End of the Line is an attempt to be the last word in tube map pastiche. […]
While Beck himself likely ‘copied’ a number of aspects that ended up on his map he did so with consummate skill to create something unique, innovative and functional. Most subsequent schematic maps are pale imitations. We wrote a semi-academic paper about it which you can access from my blog here.
All too often we see transit map templates used as a short-cut to recognition and success. With no hint of irony whatsoever (!) we’ve done exactly the same and mapped the weird and wonderful world of Becksploited maps onto some tube lines and stations.
Becksploitation. There’s a term for you. It’s not like there’s no use for it.
Boris Johnson is Britain’s new foreign secretary. The Independent’s indy100 news site has put together a map of all the countries BoJo has offended. It’s interactive: at the link, hover over the country to get the oh-god-what-did-he-say-and-did-he-really-use-that-word story.
The Industry of Socialism is a giant, 5.9×4.5-metre map of the Soviet Union made from more than 4,500 gemstones. It made its first appearance in 1937 at the Paris Exposition, where the Soviet and Nazi German pavilions squared off against one another. It subsequently appeared, with updates, at the 1939 World’s Fair in New York. The map continued to be updated to reflect the USSR’s territorial expansion through the 1940s. Recently restored (its original textolite base was insufficent to the task of supporting the map’s three-ton weight, and has been replaced with Italian shale), it now resides at the A. P. Karpinsky Russian Geological Research Institute (VSEGEI) in St. Petersburg.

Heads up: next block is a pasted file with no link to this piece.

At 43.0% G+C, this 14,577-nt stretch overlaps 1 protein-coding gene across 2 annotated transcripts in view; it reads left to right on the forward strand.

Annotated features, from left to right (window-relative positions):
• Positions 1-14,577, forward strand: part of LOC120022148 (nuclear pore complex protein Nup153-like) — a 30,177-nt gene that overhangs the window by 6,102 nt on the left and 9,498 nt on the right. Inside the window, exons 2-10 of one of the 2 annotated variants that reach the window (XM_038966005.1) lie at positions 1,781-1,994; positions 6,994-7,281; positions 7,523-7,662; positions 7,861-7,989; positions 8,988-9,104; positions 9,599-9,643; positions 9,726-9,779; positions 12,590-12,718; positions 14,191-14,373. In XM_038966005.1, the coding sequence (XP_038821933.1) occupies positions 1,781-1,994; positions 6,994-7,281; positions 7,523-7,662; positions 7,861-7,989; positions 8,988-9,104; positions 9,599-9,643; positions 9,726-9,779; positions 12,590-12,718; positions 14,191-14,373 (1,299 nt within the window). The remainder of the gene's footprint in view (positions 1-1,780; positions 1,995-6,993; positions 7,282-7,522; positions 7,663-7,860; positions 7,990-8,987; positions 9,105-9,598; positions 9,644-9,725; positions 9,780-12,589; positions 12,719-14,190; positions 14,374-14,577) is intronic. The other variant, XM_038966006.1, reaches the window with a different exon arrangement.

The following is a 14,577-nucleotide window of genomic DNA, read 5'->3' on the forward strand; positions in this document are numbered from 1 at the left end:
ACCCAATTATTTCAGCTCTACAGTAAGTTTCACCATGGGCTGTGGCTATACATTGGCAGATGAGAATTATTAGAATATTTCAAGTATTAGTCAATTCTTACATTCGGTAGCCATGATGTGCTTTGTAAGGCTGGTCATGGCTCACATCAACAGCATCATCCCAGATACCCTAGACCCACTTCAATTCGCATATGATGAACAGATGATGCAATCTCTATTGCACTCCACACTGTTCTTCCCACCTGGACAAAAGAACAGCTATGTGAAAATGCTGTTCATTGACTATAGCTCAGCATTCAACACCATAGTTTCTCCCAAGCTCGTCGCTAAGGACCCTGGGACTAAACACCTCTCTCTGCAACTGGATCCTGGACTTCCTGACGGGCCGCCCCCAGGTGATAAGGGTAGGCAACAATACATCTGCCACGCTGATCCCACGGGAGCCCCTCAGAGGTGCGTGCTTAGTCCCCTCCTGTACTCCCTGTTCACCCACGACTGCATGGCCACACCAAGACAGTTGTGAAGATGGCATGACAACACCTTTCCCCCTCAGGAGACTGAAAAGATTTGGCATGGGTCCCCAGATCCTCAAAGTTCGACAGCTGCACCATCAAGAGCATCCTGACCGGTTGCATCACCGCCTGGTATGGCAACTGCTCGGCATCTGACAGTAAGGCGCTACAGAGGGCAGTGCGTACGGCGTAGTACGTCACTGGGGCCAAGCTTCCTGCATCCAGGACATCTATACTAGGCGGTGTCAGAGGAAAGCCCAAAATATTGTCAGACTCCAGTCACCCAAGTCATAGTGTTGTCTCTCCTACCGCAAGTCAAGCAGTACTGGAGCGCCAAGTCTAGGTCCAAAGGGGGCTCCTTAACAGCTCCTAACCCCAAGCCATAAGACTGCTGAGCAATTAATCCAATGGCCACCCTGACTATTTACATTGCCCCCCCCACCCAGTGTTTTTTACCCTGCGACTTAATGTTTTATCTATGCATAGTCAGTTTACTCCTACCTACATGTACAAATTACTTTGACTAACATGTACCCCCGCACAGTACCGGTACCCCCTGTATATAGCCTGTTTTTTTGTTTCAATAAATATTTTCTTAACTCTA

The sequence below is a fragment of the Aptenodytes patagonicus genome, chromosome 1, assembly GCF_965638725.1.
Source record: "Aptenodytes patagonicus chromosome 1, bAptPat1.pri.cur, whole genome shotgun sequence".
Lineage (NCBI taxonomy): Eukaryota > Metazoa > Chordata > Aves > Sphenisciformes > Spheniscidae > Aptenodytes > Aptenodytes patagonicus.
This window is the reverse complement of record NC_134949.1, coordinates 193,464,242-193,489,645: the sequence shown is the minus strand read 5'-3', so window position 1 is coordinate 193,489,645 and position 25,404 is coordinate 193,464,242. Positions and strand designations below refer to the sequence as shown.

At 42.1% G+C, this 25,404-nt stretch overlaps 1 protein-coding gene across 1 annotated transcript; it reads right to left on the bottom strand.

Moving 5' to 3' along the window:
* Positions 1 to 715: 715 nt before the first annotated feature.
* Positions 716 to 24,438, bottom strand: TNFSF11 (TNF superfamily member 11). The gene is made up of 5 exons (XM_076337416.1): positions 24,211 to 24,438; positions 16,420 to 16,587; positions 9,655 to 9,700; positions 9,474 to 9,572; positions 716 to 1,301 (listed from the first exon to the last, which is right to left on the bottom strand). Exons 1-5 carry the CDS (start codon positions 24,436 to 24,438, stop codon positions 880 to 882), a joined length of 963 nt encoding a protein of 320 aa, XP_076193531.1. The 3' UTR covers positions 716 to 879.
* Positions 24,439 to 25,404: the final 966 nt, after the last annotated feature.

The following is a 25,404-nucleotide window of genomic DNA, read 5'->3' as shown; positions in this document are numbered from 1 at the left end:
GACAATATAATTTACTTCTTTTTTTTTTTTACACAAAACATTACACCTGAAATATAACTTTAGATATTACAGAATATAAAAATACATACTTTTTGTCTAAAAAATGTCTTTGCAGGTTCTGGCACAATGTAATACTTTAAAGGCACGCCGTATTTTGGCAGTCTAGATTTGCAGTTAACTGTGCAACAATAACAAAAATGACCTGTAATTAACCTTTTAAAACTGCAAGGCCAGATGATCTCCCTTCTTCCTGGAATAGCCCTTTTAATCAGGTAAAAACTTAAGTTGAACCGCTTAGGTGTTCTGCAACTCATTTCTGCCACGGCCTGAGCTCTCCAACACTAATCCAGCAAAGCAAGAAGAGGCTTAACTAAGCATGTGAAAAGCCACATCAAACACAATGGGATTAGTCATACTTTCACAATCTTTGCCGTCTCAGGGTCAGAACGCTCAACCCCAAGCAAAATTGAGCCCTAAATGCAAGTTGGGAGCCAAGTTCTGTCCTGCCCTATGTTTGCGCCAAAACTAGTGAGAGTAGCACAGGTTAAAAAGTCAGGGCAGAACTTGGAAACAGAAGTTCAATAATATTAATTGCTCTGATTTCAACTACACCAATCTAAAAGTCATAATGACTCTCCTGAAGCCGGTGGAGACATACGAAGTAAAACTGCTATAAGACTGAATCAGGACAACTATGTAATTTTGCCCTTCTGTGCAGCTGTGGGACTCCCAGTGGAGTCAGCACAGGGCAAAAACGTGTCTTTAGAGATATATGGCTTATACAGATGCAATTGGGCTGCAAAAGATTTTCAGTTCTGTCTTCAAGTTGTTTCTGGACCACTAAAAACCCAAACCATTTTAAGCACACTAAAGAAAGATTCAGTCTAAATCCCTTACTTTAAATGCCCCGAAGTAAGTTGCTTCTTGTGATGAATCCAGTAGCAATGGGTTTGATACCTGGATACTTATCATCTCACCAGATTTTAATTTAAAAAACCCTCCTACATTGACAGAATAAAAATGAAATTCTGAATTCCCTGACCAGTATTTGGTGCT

Most of the pages about The Industry of Socialism are in Russian. The VSEGEI page is full of detail and photos and responds well to Google Translate; there are several LiveJournal entries that are based on this material. For pages in English, see this page and this page for photos, as well as this RT story. [Maps on the Web]
The problem with big maps—the Electric Map of Gettysburg, the B.C. Challenger Map—is that they’re exceedingly difficult to move when the time comes. Betsy Mason at All Over the Map reports that this is now the situation at the Boston Globe: since 1978 their headquarters has been the home of an 18-by-12-foot, four-ton marble map of New England that had originally been commissioned for the Federal Reserve Bank of Boston in 1953. But now the cash-strapped Globe is moving to smaller digs, and there isn’t room for the map. Boston’s a relative hotbed of map activity, so I’m hopeful it can find a home.
A short film from the British Pathé YouTube channel about cloth maps of the countryside made by the Women’s Voluntary Service during the Second World War for the War Office, precise purpose unknown (training, perhaps?). [CityLab]